Skip to content. | Skip to navigation

Personal tools
Log in
Sections
You are here: Home Volume V July 2006 Lateral Lines: Once Again: Electricity and Plumbing: Part I

Lateral Lines: Once Again: Electricity and Plumbing: Part I

By Adam Blundell M.S. Posted Jul 14, 2006 08:00 PM Pomacanthus Publications, Inc.
Advanced aquarists have their own set of concerns and ideas when setting up an aquarium. They are not bothered with learning the basics, but instead are looking for the techniques and design to provide what they didn’t already have with their previous aquariums.

For several years now I have avoided writing articles about general aquarium setup and design. Considering that most of my readers are advanced aquarists, there already exists an abundance of books and articles on tank set up, starting a tank is not as challenging of a project, I’m not really sure if I could provide any new or thought provoking concepts. Simply put, I’ve never found a reason to write such articles. That was until recently when a few of my friends demonstrated something I hadn’t paid much attention to: everyone who has an aquarium either just set up another aquarium or they soon will.

Location.JPG

Knowing the location of where your aquarium will sit is tremendously important when planning the setup.

Background

This article is has been spurred on by several of my friends including Eric Borneman, Dave Nellans, Terry Siegel, Brad Syphus and my wife Marzena Blundell. This series began when my buddy Eric presented at the recent IMAC conference in Chicago, Illinois. Eric told a story of how his aquarium recently suffered catastrophic death and his plans to restart his aquarium. With sincere honesty and humility Eric spoke of his new role as a beginning hobbyist, as he once again formulates a plan to create a thriving ecosystem for his reef inhabitants.

Along these same lines my friend (and current editor/publisher) Terry Siegel catalogued his recent aquarium take down, move, set up, in a series of editorials (Siegel 20005/2006). Terry did a fantastic job in preparing for such a move. The challenges he faced in moving a tank a similar to those faced in setting up a new tank but include many more opportunities for disaster. I suggest reading the following articles to learn more about Terry’s tank move from Cape Cod Massachusetts to Portland, Maine: http://www.advancedaquarist.com/articles/editorial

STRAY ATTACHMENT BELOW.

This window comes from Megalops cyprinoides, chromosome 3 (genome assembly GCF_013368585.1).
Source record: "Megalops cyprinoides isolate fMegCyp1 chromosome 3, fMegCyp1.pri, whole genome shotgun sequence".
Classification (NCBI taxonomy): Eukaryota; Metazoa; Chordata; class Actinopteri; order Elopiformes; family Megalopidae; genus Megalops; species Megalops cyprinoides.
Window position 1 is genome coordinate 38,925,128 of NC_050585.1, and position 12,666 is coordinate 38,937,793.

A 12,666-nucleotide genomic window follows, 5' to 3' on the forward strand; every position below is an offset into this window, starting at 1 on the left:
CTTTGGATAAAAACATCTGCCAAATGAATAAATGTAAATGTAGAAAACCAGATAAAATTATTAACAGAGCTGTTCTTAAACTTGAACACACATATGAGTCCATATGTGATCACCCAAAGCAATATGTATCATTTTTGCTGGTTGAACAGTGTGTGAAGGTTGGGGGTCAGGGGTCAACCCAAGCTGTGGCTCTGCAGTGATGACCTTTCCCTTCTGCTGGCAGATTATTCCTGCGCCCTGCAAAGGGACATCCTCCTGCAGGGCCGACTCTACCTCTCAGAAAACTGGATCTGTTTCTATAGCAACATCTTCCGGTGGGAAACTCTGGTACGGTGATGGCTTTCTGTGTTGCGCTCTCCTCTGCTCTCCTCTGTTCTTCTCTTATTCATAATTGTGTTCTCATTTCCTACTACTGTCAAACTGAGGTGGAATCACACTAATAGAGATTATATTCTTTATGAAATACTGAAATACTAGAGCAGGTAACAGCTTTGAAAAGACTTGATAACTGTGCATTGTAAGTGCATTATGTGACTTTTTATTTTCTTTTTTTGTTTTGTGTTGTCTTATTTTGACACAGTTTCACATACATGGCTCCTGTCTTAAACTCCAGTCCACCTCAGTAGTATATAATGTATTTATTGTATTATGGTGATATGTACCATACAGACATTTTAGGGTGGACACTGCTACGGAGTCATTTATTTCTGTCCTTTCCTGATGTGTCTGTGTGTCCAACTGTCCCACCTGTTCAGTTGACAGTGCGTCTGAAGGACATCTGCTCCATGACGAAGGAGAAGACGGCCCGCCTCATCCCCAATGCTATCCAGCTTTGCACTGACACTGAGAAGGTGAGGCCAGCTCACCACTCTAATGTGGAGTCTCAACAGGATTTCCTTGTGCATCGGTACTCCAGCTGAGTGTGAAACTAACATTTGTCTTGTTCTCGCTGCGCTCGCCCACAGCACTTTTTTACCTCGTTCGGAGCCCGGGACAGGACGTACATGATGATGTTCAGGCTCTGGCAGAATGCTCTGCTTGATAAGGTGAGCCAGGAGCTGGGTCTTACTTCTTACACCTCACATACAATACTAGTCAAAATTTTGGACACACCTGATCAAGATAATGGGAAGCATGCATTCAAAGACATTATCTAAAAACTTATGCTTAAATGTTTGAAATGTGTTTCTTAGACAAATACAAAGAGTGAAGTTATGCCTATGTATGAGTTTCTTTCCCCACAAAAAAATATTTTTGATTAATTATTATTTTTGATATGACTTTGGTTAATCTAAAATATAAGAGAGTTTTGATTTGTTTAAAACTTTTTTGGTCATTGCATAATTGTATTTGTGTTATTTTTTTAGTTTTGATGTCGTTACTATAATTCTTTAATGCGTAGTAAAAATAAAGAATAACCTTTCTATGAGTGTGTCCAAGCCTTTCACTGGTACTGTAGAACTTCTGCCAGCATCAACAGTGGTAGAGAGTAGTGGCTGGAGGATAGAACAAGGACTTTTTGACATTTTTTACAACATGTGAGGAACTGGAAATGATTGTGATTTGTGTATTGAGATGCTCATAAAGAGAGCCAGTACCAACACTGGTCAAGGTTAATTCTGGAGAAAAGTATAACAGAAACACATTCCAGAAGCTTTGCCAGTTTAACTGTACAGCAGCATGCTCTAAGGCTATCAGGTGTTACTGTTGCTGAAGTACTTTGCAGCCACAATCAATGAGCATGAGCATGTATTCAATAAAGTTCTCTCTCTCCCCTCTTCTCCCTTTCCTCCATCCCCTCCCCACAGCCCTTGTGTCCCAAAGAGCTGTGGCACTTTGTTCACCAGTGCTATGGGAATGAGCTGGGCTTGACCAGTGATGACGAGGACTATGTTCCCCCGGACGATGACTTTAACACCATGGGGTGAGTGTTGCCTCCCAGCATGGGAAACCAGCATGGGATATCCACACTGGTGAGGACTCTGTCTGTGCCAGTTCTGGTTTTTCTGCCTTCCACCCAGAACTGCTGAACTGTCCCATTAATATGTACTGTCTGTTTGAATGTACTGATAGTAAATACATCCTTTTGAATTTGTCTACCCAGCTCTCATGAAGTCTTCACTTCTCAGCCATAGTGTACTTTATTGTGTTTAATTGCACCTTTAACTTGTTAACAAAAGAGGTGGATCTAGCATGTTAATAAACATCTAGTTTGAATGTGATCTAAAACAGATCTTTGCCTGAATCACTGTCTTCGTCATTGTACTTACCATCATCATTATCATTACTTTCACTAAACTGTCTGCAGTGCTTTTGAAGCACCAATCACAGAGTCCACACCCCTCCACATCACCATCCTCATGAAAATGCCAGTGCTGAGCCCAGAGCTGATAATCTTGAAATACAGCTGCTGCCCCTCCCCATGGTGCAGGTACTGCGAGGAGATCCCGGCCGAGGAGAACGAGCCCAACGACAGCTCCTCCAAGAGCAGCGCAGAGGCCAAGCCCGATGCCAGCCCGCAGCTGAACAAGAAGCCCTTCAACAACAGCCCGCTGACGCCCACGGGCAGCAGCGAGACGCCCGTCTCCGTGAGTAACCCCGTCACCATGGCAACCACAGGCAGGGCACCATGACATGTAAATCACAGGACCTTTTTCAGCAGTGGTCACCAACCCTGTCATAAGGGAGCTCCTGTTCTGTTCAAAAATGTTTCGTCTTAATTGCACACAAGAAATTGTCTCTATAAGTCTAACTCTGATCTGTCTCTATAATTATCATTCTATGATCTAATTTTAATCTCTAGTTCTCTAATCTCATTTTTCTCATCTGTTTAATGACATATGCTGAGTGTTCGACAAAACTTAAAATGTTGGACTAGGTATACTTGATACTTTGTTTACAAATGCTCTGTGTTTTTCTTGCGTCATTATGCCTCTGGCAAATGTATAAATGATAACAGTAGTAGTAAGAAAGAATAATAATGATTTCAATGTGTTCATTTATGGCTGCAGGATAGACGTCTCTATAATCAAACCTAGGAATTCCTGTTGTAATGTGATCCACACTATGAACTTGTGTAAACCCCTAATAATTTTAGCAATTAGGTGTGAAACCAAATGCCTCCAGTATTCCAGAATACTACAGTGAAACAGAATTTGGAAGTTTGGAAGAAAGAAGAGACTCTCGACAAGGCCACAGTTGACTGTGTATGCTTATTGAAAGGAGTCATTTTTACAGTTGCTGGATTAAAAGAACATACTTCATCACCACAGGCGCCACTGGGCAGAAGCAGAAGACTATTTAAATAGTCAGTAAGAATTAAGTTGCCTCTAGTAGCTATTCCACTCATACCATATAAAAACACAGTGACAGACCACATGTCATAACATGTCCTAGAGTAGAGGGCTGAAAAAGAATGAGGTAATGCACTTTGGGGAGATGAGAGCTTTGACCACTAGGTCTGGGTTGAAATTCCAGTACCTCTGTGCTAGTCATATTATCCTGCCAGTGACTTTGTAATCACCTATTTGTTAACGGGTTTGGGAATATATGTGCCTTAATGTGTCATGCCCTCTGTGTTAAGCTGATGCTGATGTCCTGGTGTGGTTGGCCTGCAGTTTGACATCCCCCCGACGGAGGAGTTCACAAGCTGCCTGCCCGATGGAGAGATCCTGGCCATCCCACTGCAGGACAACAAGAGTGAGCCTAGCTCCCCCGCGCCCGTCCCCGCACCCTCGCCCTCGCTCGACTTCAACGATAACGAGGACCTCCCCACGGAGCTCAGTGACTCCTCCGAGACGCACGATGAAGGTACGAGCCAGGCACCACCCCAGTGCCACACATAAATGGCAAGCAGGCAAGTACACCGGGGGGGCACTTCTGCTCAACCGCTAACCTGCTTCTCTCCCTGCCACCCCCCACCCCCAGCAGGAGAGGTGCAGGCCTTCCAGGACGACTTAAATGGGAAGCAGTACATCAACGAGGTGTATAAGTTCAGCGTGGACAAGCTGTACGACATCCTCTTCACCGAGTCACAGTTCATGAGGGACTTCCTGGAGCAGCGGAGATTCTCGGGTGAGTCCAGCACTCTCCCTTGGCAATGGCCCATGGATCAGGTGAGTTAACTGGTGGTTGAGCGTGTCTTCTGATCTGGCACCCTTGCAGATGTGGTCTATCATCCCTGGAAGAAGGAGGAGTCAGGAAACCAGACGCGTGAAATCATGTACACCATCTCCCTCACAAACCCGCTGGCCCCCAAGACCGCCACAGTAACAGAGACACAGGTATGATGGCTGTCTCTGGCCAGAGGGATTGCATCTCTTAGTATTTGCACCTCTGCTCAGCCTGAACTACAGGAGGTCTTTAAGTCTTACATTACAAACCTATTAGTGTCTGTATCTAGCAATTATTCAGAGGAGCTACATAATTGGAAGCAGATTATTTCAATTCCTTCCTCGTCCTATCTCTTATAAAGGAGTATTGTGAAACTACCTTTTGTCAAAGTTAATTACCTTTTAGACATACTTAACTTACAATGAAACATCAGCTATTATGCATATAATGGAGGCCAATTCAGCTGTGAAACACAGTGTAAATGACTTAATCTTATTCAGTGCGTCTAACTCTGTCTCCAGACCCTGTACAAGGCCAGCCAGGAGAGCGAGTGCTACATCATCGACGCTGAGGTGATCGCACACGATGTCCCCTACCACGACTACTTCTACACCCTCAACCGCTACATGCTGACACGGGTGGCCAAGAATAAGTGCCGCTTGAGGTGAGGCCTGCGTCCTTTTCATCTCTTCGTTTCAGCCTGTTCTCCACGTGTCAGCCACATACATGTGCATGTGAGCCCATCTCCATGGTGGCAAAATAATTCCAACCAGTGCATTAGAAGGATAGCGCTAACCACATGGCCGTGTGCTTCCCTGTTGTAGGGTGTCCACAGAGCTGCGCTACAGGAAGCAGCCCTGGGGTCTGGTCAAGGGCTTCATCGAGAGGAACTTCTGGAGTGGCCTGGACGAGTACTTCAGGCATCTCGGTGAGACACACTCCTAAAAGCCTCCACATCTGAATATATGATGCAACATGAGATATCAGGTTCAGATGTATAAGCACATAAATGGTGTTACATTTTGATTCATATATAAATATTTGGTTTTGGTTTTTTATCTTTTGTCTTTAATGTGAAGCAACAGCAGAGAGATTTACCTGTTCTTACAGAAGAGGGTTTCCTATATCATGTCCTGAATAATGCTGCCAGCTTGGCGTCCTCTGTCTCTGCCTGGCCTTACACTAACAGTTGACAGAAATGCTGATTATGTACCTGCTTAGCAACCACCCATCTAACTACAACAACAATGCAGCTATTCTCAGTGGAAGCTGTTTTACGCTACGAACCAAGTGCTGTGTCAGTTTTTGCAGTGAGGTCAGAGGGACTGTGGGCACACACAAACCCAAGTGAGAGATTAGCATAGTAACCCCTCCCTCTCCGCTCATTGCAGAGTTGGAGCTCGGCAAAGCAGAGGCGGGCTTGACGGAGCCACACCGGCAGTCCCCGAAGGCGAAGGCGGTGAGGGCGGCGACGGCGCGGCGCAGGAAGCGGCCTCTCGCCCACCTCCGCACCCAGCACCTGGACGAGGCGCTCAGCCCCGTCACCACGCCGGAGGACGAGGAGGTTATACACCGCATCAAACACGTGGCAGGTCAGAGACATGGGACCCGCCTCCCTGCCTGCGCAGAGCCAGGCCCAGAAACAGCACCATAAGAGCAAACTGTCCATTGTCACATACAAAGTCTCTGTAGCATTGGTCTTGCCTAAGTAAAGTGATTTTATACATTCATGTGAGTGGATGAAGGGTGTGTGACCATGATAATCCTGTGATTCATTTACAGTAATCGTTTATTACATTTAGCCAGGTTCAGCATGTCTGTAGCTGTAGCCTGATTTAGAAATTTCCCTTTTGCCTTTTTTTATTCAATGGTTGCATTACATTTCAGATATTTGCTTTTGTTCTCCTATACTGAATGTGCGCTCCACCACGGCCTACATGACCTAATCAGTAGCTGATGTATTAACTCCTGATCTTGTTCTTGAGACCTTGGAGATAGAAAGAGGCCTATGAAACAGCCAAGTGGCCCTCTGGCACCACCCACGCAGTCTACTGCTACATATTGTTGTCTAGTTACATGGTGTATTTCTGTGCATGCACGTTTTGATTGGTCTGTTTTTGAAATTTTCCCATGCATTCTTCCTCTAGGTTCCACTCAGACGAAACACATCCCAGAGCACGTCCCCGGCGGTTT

Finally my friend Brad Syphus set up his new aquarium. Brad faced many challenges in moving an aquarium a long distance, as well as adding many features he lacked in his previous setup.

Syphus1.jpgSyphus2.jpgSyphus3.jpg

When two expert aquarists get together on a project who knows what could happen? That was the question when super reefkeeper Brad Syphus purchased the aquarium of well known author/lecturer Scott Fellman. After 1,500 miles of driving to Scott’s house and back, Brad discovered his newly purchased aquarium wouldn’t fit through the front door. Lucky for Brad it would fit through his basement window. Even luckier for Brad is that he has a very lovely and forgiving wife who tolerated the renovating of their basement. This example typifies the unique challenges faced when moving a tank.

Setting Up An Aquarium ... Again

Advanced aquarists have their own set of concerns and ideas when setting up an aquarium. They are not bothered with learning the basics, but instead are looking for the techniques and design to provide what they didn’t already have with their previous aquariums. Here are some examples where proper planning and foresight can pay off for the experienced hobbyist.

Electricity

Electricity serves in an unusual role in aquarium keeping. It may not directly affect water quality, chemistry, filtration or anything else affecting our tank inhabitants. However, it is tremendously important none the less. The vast majority of hobbyists are familiar with extension cords and powerstrips. The tangled mess of wires is all too familiar to this author. Some hobbyists now build there own “powerboxes” with all sorts of timers, outlets, switches, all combined with a clean look.

Holdencraft-powerbox.jpg

Powerboxes are used by hobbyists to increase safety, reduce confusion, and simplify the electrical system of a home aquarium.